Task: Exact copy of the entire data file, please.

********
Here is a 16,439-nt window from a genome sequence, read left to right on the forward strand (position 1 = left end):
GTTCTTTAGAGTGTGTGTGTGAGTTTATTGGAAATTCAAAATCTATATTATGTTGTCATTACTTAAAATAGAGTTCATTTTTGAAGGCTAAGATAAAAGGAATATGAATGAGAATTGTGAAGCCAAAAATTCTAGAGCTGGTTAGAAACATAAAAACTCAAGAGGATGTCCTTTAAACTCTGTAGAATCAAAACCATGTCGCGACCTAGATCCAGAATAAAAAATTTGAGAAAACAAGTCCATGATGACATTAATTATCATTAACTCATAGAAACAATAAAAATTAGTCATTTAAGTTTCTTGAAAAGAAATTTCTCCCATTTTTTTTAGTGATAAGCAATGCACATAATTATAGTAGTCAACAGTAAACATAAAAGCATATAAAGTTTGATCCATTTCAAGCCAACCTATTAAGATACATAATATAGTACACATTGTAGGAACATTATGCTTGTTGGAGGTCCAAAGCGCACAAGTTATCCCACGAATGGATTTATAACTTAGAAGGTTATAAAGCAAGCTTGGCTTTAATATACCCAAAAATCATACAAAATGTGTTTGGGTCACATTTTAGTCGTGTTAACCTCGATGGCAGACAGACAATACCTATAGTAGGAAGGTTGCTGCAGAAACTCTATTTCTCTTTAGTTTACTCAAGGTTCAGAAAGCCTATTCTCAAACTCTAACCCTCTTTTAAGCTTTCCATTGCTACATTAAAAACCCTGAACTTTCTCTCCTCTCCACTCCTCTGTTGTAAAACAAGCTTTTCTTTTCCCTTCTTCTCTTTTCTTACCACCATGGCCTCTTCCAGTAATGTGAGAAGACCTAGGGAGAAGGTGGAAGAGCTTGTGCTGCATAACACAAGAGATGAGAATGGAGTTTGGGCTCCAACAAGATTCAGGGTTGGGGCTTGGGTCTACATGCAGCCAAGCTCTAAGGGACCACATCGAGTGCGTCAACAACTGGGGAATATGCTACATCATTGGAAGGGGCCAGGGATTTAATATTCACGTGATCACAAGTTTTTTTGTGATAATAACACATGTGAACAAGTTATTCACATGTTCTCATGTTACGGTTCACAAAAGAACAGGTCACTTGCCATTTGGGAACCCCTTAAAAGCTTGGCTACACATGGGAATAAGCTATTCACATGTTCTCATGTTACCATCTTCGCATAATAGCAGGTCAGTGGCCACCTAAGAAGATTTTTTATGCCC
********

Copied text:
Here is a 16,439-nt window from a genome sequence, read left to right on the forward strand (position 1 = left end):
GTTCTTTAGAGTGTGTGTGTGAGTTTATTGGAAATTCAAAATCTATATTATGTTGTCATTACTTAAAATAGAGTTCATTTTTGAAGGCTAAGATAAAAGGAATATGAATGAGAATTGTGAAGCCAAAAATTCTAGAGCTGGTTAGAAACATAAAAACTCAAGAGGATGTCCTTTAAACTCTGTAGAATCAAAACCATGTCGCGACCTAGATCCAGAATAAAAAATTTGAGAAAACAAGTCCATGATGACATTAATTATCATTAACTCATAGAAACAATAAAAATTAGTCATTTAAGTTTCTTGAAAAGAAATTTCTCCCATTTTTTTTAGTGATAAGCAATGCACATAATTATAGTAGTCAACAGTAAACATAAAAGCATATAAAGTTTGATCCATTTCAAGCCAACCTATTAAGATACATAATATAGTACACATTGTAGGAACATTATGCTTGTTGGAGGTCCAAAGCGCACAAGTTATCCCACGAATGGATTTATAACTTAGAAGGTTATAAAGCAAGCTTGGCTTTAATATACCCAAAAATCATACAAAATGTGTTTGGGTCACATTTTAGTCGTGTTAACCTCGATGGCAGACAGACAATACCTATAGTAGGAAGGTTGCTGCAGAAACTCTATTTCTCTTTAGTTTACTCAAGGTTCAGAAAGCCTATTCTCAAACTCTAACCCTCTTTTAAGCTTTCCATTGCTACATTAAAAACCCTGAACTTTCTCTCCTCTCCACTCCTCTGTTGTAAAACAAGCTTTTCTTTTCCCTTCTTCTCTTTTCTTACCACCATGGCCTCTTCCAGTAATGTGAGAAGACCTAGGGAGAAGGTGGAAGAGCTTGTGCTGCATAACACAAGAGATGAGAATGGAGTTTGGGCTCCAACAAGATTCAGGGTTGGGGCTTGGGTCTACATGCAGCCAAGCTCTAAGGGACCACATCGAGTGCGTCAACAACTGGGGAATATGCTACATCATTGGAAGGGGCCAGGGATTTAATATTCACGTGATCACAAGTTTTTTTGTGATAATAACACATGTGAACAAGTTATTCACATGTTCTCATGTTACGGTTCACAAAAGAACAGGTCACTTGCCATTTGGGAACCCCTTAAAAGCTTGGCTACACATGGGAATAAGCTATTCACATGTTCTCATGTTACCATCTTCGCATAATAGCAGGTCAGTGGCCACCTAAGAAGATTTTTTATGCCC